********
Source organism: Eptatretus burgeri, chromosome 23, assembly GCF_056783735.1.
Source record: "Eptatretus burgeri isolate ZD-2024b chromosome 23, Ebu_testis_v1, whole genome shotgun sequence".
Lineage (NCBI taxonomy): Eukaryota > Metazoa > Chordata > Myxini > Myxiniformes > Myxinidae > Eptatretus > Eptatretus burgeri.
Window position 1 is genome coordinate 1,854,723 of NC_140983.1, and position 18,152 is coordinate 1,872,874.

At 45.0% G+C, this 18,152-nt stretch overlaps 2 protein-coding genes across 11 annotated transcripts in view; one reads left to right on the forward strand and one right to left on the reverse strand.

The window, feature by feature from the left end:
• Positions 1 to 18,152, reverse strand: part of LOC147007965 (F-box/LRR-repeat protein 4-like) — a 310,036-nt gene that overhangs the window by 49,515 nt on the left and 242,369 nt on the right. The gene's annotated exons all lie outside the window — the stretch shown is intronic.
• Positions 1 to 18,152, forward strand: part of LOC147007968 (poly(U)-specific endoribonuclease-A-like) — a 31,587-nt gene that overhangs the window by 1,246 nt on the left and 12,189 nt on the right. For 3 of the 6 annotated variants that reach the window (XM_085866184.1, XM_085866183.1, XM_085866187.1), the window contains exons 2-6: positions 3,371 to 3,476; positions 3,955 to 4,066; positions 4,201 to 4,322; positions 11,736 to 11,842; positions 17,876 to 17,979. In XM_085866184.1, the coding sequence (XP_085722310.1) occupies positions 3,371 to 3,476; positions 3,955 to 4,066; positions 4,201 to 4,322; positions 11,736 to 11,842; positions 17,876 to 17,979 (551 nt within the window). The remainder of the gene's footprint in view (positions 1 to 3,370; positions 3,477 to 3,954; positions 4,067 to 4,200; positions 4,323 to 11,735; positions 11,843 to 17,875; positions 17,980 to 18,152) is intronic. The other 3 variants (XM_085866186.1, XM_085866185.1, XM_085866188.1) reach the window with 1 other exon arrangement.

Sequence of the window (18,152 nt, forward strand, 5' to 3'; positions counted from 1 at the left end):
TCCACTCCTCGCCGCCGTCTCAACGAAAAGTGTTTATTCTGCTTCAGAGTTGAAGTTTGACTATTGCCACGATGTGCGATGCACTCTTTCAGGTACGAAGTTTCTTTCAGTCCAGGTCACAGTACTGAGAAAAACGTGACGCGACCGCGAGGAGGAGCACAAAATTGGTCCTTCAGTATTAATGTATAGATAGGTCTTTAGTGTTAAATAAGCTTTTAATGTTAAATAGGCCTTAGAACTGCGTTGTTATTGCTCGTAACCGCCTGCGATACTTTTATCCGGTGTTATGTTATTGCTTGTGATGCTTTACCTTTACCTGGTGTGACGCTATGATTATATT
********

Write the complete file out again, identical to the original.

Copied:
Source organism: Eptatretus burgeri, chromosome 23, assembly GCF_056783735.1.
Source record: "Eptatretus burgeri isolate ZD-2024b chromosome 23, Ebu_testis_v1, whole genome shotgun sequence".
Lineage (NCBI taxonomy): Eukaryota > Metazoa > Chordata > Myxini > Myxiniformes > Myxinidae > Eptatretus > Eptatretus burgeri.
Window position 1 is genome coordinate 1,854,723 of NC_140983.1, and position 18,152 is coordinate 1,872,874.

At 45.0% G+C, this 18,152-nt stretch overlaps 2 protein-coding genes across 11 annotated transcripts in view; one reads left to right on the forward strand and one right to left on the reverse strand.

The window, feature by feature from the left end:
• Positions 1 to 18,152, reverse strand: part of LOC147007965 (F-box/LRR-repeat protein 4-like) — a 310,036-nt gene that overhangs the window by 49,515 nt on the left and 242,369 nt on the right. The gene's annotated exons all lie outside the window — the stretch shown is intronic.
• Positions 1 to 18,152, forward strand: part of LOC147007968 (poly(U)-specific endoribonuclease-A-like) — a 31,587-nt gene that overhangs the window by 1,246 nt on the left and 12,189 nt on the right. For 3 of the 6 annotated variants that reach the window (XM_085866184.1, XM_085866183.1, XM_085866187.1), the window contains exons 2-6: positions 3,371 to 3,476; positions 3,955 to 4,066; positions 4,201 to 4,322; positions 11,736 to 11,842; positions 17,876 to 17,979. In XM_085866184.1, the coding sequence (XP_085722310.1) occupies positions 3,371 to 3,476; positions 3,955 to 4,066; positions 4,201 to 4,322; positions 11,736 to 11,842; positions 17,876 to 17,979 (551 nt within the window). The remainder of the gene's footprint in view (positions 1 to 3,370; positions 3,477 to 3,954; positions 4,067 to 4,200; positions 4,323 to 11,735; positions 11,843 to 17,875; positions 17,980 to 18,152) is intronic. The other 3 variants (XM_085866186.1, XM_085866185.1, XM_085866188.1) reach the window with 1 other exon arrangement.

Sequence of the window (18,152 nt, forward strand, 5' to 3'; positions counted from 1 at the left end):
TCCACTCCTCGCCGCCGTCTCAACGAAAAGTGTTTATTCTGCTTCAGAGTTGAAGTTTGACTATTGCCACGATGTGCGATGCACTCTTTCAGGTACGAAGTTTCTTTCAGTCCAGGTCACAGTACTGAGAAAAACGTGACGCGACCGCGAGGAGGAGCACAAAATTGGTCCTTCAGTATTAATGTATAGATAGGTCTTTAGTGTTAAATAAGCTTTTAATGTTAAATAGGCCTTAGAACTGCGTTGTTATTGCTCGTAACCGCCTGCGATACTTTTATCCGGTGTTATGTTATTGCTTGTGATGCTTTACCTTTACCTGGTGTGACGCTATGATTATATT